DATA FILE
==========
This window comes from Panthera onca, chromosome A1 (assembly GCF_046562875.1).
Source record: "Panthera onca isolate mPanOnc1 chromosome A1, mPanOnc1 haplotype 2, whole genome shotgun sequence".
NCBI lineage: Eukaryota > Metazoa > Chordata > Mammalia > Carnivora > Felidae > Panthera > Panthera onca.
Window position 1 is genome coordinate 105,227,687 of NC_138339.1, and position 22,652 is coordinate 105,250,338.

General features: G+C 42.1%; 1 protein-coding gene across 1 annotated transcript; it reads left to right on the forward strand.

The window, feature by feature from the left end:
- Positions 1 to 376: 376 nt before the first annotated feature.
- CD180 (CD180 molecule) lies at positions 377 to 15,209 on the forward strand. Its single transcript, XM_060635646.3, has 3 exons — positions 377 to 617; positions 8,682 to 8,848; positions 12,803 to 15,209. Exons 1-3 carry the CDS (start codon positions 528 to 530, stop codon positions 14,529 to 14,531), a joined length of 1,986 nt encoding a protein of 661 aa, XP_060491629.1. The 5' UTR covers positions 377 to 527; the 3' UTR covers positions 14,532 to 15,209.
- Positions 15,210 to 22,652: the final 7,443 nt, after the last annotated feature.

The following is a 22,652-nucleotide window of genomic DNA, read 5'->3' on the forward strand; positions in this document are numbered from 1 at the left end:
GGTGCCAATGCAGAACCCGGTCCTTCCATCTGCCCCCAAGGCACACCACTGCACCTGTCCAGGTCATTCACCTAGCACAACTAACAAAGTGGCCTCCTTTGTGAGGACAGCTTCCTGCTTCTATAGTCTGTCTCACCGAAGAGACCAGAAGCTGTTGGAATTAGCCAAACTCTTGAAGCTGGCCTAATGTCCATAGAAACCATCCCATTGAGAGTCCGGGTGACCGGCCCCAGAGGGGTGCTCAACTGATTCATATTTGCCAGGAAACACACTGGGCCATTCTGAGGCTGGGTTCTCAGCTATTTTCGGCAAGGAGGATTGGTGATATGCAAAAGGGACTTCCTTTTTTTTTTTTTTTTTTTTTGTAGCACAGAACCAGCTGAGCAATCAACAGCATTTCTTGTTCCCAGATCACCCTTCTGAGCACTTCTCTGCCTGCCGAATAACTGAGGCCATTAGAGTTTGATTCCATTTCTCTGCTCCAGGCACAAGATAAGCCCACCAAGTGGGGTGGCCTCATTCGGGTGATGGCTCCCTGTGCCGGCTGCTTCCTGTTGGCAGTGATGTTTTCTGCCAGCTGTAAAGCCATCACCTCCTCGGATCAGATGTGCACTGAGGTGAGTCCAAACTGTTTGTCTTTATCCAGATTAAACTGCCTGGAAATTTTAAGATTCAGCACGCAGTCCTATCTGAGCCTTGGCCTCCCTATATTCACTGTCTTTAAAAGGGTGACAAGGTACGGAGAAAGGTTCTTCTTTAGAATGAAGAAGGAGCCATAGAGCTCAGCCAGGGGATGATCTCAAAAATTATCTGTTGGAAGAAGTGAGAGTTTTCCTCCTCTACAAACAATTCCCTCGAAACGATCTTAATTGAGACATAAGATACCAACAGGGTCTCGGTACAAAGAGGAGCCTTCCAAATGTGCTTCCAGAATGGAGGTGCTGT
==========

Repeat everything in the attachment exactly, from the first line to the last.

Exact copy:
This window comes from Panthera onca, chromosome A1 (assembly GCF_046562875.1).
Source record: "Panthera onca isolate mPanOnc1 chromosome A1, mPanOnc1 haplotype 2, whole genome shotgun sequence".
NCBI lineage: Eukaryota > Metazoa > Chordata > Mammalia > Carnivora > Felidae > Panthera > Panthera onca.
Window position 1 is genome coordinate 105,227,687 of NC_138339.1, and position 22,652 is coordinate 105,250,338.

General features: G+C 42.1%; 1 protein-coding gene across 1 annotated transcript; it reads left to right on the forward strand.

The window, feature by feature from the left end:
- Positions 1 to 376: 376 nt before the first annotated feature.
- CD180 (CD180 molecule) lies at positions 377 to 15,209 on the forward strand. Its single transcript, XM_060635646.3, has 3 exons — positions 377 to 617; positions 8,682 to 8,848; positions 12,803 to 15,209. Exons 1-3 carry the CDS (start codon positions 528 to 530, stop codon positions 14,529 to 14,531), a joined length of 1,986 nt encoding a protein of 661 aa, XP_060491629.1. The 5' UTR covers positions 377 to 527; the 3' UTR covers positions 14,532 to 15,209.
- Positions 15,210 to 22,652: the final 7,443 nt, after the last annotated feature.

The following is a 22,652-nucleotide window of genomic DNA, read 5'->3' on the forward strand; positions in this document are numbered from 1 at the left end:
GGTGCCAATGCAGAACCCGGTCCTTCCATCTGCCCCCAAGGCACACCACTGCACCTGTCCAGGTCATTCACCTAGCACAACTAACAAAGTGGCCTCCTTTGTGAGGACAGCTTCCTGCTTCTATAGTCTGTCTCACCGAAGAGACCAGAAGCTGTTGGAATTAGCCAAACTCTTGAAGCTGGCCTAATGTCCATAGAAACCATCCCATTGAGAGTCCGGGTGACCGGCCCCAGAGGGGTGCTCAACTGATTCATATTTGCCAGGAAACACACTGGGCCATTCTGAGGCTGGGTTCTCAGCTATTTTCGGCAAGGAGGATTGGTGATATGCAAAAGGGACTTCCTTTTTTTTTTTTTTTTTTTTTGTAGCACAGAACCAGCTGAGCAATCAACAGCATTTCTTGTTCCCAGATCACCCTTCTGAGCACTTCTCTGCCTGCCGAATAACTGAGGCCATTAGAGTTTGATTCCATTTCTCTGCTCCAGGCACAAGATAAGCCCACCAAGTGGGGTGGCCTCATTCGGGTGATGGCTCCCTGTGCCGGCTGCTTCCTGTTGGCAGTGATGTTTTCTGCCAGCTGTAAAGCCATCACCTCCTCGGATCAGATGTGCACTGAGGTGAGTCCAAACTGTTTGTCTTTATCCAGATTAAACTGCCTGGAAATTTTAAGATTCAGCACGCAGTCCTATCTGAGCCTTGGCCTCCCTATATTCACTGTCTTTAAAAGGGTGACAAGGTACGGAGAAAGGTTCTTCTTTAGAATGAAGAAGGAGCCATAGAGCTCAGCCAGGGGATGATCTCAAAAATTATCTGTTGGAAGAAGTGAGAGTTTTCCTCCTCTACAAACAATTCCCTCGAAACGATCTTAATTGAGACATAAGATACCAACAGGGTCTCGGTACAAAGAGGAGCCTTCCAAATGTGCTTCCAGAATGGAGGTGCTGT